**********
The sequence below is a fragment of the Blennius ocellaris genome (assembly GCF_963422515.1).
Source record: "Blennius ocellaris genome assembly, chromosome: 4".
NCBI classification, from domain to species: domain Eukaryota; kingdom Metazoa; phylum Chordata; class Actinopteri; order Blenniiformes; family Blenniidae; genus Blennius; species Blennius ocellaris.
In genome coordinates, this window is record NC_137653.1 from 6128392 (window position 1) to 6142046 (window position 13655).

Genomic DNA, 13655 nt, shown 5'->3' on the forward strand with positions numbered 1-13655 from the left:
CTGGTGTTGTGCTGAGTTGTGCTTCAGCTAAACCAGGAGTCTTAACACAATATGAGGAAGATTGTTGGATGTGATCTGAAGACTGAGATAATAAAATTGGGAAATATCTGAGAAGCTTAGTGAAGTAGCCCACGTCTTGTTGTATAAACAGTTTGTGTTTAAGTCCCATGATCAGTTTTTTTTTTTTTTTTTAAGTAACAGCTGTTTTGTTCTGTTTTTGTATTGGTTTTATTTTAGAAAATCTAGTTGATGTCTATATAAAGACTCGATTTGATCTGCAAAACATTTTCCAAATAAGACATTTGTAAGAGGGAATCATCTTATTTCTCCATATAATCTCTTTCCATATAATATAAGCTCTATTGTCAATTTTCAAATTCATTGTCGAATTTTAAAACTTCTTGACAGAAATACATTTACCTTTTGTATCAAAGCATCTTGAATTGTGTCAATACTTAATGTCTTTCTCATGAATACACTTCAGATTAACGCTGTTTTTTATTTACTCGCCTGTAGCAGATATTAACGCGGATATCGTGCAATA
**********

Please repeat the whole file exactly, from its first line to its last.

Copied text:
The sequence below is a fragment of the Blennius ocellaris genome (assembly GCF_963422515.1).
Source record: "Blennius ocellaris genome assembly, chromosome: 4".
NCBI classification, from domain to species: domain Eukaryota; kingdom Metazoa; phylum Chordata; class Actinopteri; order Blenniiformes; family Blenniidae; genus Blennius; species Blennius ocellaris.
In genome coordinates, this window is record NC_137653.1 from 6128392 (window position 1) to 6142046 (window position 13655).

Genomic DNA, 13655 nt, shown 5'->3' on the forward strand with positions numbered 1-13655 from the left:
CTGGTGTTGTGCTGAGTTGTGCTTCAGCTAAACCAGGAGTCTTAACACAATATGAGGAAGATTGTTGGATGTGATCTGAAGACTGAGATAATAAAATTGGGAAATATCTGAGAAGCTTAGTGAAGTAGCCCACGTCTTGTTGTATAAACAGTTTGTGTTTAAGTCCCATGATCAGTTTTTTTTTTTTTTTTTAAGTAACAGCTGTTTTGTTCTGTTTTTGTATTGGTTTTATTTTAGAAAATCTAGTTGATGTCTATATAAAGACTCGATTTGATCTGCAAAACATTTTCCAAATAAGACATTTGTAAGAGGGAATCATCTTATTTCTCCATATAATCTCTTTCCATATAATATAAGCTCTATTGTCAATTTTCAAATTCATTGTCGAATTTTAAAACTTCTTGACAGAAATACATTTACCTTTTGTATCAAAGCATCTTGAATTGTGTCAATACTTAATGTCTTTCTCATGAATACACTTCAGATTAACGCTGTTTTTTATTTACTCGCCTGTAGCAGATATTAACGCGGATATCGTGCAATA